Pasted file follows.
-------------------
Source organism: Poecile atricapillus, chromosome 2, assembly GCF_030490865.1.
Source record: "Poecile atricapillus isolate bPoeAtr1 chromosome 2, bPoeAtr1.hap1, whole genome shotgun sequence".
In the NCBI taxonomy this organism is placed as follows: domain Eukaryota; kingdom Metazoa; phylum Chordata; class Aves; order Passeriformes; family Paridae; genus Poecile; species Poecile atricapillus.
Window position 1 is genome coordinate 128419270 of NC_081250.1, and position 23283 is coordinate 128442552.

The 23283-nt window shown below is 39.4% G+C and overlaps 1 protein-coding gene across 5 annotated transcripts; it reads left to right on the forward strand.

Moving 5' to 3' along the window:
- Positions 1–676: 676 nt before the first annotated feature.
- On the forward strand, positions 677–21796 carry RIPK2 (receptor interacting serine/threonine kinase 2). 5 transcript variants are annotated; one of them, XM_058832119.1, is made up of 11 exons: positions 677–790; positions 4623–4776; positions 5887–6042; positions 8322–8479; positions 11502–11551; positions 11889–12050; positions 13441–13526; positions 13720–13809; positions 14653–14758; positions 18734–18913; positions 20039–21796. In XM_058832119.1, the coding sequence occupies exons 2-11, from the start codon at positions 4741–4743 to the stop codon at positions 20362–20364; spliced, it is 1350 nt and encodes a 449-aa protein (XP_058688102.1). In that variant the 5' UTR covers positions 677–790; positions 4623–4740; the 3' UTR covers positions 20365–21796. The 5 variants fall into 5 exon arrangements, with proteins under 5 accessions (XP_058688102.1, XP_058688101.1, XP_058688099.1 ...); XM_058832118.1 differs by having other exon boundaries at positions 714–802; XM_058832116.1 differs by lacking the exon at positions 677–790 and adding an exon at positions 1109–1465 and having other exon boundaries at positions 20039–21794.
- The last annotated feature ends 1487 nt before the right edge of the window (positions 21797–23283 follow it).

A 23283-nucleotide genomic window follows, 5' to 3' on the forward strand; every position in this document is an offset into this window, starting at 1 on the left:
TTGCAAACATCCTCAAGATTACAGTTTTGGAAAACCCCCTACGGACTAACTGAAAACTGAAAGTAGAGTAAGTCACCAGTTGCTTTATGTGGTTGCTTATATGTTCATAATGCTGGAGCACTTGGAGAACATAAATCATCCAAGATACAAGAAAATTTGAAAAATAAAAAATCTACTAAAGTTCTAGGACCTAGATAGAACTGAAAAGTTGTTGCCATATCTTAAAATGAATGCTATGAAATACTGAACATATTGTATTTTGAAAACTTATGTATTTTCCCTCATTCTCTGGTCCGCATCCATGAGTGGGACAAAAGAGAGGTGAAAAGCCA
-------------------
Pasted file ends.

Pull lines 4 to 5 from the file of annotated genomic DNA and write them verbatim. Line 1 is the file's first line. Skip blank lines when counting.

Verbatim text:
Window position 1 is genome coordinate 128419270 of NC_081250.1, and position 23283 is coordinate 128442552.

The 23283-nt window shown below is 39.4% G+C and overlaps 1 protein-coding gene across 5 annotated transcripts; it reads left to right on the forward strand.